The problems seem widespread and maybe they are too far along for us to be able to affect any meaningful change. But maybe, just maybe I may be misreading the writing on the wall. Unfortunately I believe I’m right in reading the signs that Asheville hasn’t lived up to its name as an art city in which artists live and die by their swords. Most of them run away from battle, some choose to live a life of permanent destitution, or fold their weapons and join the ranks of the working class indentured servants or any combination thereof.

Thursday, August 11, 2011

On Academia

Take art classes, lots of them. Take them at your university, take them from the guy that’s offering five dollar drawing sessions out of his studio, take them from your local art co-op. That is the only way we will bring sanity back into our lives today.
The reason that the arts are always first to get cut out of any budget of a high school, college or university is not because the arts do not matter, but because they are dangerous. Unless severely watered down by academicism or the market, the arts and artists have a tendency toward the philosophical fringe, the leftist, socialist, anarchist mentality. Tthey do not swear allegiance to any state or nation and do not abide by any establishment. They have a capability to foment reaction if cornered. So take art classes, a painting class, a drawing class, and not just for the technique, which in some respects is secondary to the mental, emotional, philosophical and spiritual growth that ultimately results. Taking art classes puts you within the framework of other like-minded human beings as opposed to the drones we get so used to seeing in the “real” world.
The critique that will ultimately result in opposition to the concept of supporting academia in such a way is absolutely forthcoming. Here the tired old Newtonian adage “for every action there is an equal and opposite reaction” applies. However, we must consider the fact that there is a lack of almost anything meaningful that could ever replace the institutionalized monster that academia is, and if there is, it will most likely be something even more horrendously evil and dishonest. Just think of the horror that befell the Weimar republic in the wake of the Bauhaus tradition. What the opposition to academia has going for it, is also its greatest downfall, its lack of a framework of interconnectedness.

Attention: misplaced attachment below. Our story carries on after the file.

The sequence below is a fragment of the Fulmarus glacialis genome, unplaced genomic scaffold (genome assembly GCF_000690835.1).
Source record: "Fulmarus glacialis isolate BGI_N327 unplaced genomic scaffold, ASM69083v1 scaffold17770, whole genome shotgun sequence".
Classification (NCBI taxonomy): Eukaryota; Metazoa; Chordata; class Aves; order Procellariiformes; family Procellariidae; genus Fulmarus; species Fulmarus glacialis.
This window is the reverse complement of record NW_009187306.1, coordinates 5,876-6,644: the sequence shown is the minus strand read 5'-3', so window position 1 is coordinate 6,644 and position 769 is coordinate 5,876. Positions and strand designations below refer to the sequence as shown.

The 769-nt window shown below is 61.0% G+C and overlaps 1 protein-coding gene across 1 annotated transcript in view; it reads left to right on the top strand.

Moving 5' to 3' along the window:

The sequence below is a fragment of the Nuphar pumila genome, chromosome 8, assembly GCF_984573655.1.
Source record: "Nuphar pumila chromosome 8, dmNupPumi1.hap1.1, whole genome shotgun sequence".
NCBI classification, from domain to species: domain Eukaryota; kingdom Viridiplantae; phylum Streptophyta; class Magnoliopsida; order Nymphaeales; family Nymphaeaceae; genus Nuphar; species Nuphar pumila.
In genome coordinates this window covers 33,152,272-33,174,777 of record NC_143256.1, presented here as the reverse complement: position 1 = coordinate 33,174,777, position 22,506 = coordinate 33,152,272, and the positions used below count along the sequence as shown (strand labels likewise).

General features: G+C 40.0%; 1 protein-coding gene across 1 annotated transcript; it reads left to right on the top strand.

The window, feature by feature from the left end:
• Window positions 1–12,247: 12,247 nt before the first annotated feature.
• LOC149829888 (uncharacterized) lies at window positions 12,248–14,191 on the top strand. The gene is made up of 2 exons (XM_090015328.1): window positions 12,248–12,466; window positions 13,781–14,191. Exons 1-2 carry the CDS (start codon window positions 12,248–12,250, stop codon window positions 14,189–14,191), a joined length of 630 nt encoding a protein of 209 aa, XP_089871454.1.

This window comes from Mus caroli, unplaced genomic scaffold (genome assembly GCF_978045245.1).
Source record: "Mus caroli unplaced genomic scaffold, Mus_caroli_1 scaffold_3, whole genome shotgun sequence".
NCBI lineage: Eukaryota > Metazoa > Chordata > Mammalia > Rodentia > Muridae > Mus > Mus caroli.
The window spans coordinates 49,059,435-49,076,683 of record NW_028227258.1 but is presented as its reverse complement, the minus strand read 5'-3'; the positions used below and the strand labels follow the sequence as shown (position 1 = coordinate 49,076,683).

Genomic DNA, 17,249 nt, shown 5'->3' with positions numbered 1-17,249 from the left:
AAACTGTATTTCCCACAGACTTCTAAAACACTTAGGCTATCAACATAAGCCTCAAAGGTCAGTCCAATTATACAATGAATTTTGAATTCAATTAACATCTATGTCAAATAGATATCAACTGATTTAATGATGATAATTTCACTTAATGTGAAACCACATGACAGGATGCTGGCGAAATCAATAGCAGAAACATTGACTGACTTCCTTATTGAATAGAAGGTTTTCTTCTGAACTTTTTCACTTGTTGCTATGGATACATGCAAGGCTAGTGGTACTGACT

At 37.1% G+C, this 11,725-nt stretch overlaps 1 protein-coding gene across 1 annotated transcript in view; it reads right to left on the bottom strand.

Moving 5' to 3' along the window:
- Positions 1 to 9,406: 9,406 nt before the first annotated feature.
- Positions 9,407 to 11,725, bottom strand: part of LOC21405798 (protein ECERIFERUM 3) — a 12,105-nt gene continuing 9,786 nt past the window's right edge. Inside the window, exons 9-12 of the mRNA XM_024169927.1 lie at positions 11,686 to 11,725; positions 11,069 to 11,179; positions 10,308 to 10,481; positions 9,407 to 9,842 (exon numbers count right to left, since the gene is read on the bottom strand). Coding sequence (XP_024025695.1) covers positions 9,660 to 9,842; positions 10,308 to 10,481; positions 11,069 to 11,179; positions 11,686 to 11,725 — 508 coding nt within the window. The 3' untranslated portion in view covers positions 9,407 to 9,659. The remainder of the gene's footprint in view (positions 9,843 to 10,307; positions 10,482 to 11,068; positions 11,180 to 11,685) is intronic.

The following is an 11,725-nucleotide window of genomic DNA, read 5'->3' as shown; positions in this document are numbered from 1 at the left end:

I am by no means a proponent of academia, nor its absolute detractor. There is a place for academia in the world of art. It is the only institution we have that keeps track of art history, even if it is a Western skewed mainstream history. Reliance on individual competence to keep track of the serpentine insanity that art history actually is, based solely on the individual’s goodwill is akin to giving corporations the freedom to police themselves in hopes that they will not screw the little people, it just cannot be done. Art historians are not CEO’s, but they both need to be under some scrutiny so that they don’t go off on a wild crusade to tell others what they should think. For better or worse, academia through a myriad of bureaucracy and red tape has actually managed to do the impossible, and give us a window to the way art has and is being made up to our present time. It is just a convenient punching bag for failed art students and disillusioned academicians and as such it is serving a dual role in the art world, because those same critics give us the actual avant-garde that is a result of the push back against academia. And so the circle spins. The push against academia is almost always the raison d’etre of the avant-garde, whose reactionary nature must find a sympathetic enemy for its cause, otherwise it would stop being avant-garde. And yet ironically the avant-garde is without fail the product of academia, because most of the artists that are involved with it have to some degree been involved with academia.
So the silly notion that academia is inherently bad or evil, because it is a machine that makes daring art boring and institutional is only half true, because it is also responsible for the creation of the avant-garde. Institutionalization is not created by academia, even though it does support it to a certain point. Institutionalization is created by the will of the art market – the gallery system, the media, the press, marketing agencies, museums and willing artists. Academia is a system by which individuals either enter this market or are repelled by it.